USS Tennessee (1865)

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USS Tennessee (1865)
USS Tennessee after the addition of a spar deck in 1869
Career 100x35px
Name: Madawaska
Launched: 8 July 1865
Renamed: Tennessee 15 May 1869
Fate: Sold 15 September 1886
General characteristics
Tons burthen: 3,281 Tons
Length: 355 ft (108 m)
Beam: 45 ft 2 in (13.77 m)
Draft: 21 ft 8 in (6.60 m)
Propulsion: 2 x vibrating lever engines
Sail plan: 10 principal sails = 22,500 sq ft (2,090 m2).
Complement: 480
Armament: 2 x 8" rifles; 2 x 100 pounder; 1 x 60 pounder; 18 x 9" smooth bore.

USS Tennessee, originally USS Madawaska, was a screw frigate built of wood at the Brooklyn Navy Yard, and launched 8 July 1865. Powered by two Ericsson vibrating lever engines, Madawaska departed New York City for sea trials 14 January 1867, Comdr. Francis A. Roe in command. Remaining at sea for 1 week, she steamed nearly 1,000 miles (1,600 km) before returning when her supply of coal was exhausted.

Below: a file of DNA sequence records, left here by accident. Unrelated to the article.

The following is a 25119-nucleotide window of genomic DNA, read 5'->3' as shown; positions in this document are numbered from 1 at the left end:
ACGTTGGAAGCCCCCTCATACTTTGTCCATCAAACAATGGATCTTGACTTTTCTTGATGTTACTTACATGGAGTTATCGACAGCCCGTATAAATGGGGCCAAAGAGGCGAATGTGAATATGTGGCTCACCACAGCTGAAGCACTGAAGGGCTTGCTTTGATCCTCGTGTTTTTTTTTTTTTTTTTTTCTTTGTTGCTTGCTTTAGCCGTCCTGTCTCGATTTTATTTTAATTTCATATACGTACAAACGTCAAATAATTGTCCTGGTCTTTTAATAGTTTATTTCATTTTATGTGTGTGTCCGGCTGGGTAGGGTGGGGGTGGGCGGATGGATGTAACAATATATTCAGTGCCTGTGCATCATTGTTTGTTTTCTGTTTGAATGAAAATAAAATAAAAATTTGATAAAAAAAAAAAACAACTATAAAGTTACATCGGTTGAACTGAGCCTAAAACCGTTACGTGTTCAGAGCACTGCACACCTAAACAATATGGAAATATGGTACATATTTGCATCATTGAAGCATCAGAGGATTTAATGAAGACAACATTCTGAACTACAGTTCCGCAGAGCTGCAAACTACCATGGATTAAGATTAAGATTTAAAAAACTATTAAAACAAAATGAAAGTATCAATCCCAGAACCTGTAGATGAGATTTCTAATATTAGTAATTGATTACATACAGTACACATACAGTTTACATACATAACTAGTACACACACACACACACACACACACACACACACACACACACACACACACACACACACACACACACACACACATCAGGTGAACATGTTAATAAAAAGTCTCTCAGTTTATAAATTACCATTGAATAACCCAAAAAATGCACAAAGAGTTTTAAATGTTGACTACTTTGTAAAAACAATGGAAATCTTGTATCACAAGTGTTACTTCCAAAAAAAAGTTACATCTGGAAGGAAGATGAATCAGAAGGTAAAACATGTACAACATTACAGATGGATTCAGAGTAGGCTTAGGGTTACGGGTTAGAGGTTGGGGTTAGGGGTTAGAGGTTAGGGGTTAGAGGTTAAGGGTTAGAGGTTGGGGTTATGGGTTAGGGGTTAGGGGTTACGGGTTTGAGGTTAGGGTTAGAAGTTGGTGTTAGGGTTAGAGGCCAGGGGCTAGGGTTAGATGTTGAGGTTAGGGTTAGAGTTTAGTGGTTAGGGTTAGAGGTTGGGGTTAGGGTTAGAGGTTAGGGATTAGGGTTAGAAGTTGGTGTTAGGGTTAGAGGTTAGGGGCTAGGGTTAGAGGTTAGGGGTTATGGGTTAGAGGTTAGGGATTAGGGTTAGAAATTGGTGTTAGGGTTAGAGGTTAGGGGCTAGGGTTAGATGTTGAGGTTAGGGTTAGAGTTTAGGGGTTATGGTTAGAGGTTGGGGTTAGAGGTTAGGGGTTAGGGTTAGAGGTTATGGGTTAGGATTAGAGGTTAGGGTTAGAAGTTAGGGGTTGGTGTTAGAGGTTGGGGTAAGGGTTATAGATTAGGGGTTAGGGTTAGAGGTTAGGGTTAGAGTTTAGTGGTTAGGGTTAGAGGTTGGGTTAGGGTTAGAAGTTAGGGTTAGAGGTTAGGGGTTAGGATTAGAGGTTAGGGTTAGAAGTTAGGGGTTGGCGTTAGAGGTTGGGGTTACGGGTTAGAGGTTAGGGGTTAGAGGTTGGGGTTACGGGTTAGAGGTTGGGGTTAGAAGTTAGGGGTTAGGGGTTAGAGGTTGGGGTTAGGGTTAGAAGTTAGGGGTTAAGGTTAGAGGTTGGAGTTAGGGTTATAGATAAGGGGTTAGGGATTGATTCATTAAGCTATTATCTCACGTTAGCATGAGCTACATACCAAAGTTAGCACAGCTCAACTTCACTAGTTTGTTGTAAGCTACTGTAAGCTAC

She was renamed Tennessee 15 May 1869 and timbered up to the necessary height to allow a spar deck to be installed. She was fitted with new compound back‑acting engines capable of developing 3,200 horsepower (2,400 kW). She carried 380 tons of coal but she was also rigged for sail, the area of her 10 principal sails being 22,500 square feet (2,090 m2).

Her duties included service as flagship of the Asiatic Squadron under Rear Adm. William Reynolds, with Capt. William W. Low in command. By 1879 she was flagship of the North Atlantic Squadron under Rear Adm. Robert W. Wyman, with Capt. David B. Harmony in command.

In “The Steam Navy of the United StatesFrank M. Bennet relates that during the time Tennessee was flagship of the North Atlantic Squadron she was “the largest vessel then in commission in the American Navy, and the era of mastless steel cruisers was yet so far away that she was not suspected, by the youngsters at least, of being obsolete and stood as the type of all that was excellent and majestic in ship construction.”

Her spaciousness and the comfort of her quarters as well as her handling characteristics made her a favorite duty station. Tennessee was sold on 15 September 1886 to Burdett Pond of Meriden, Conn.


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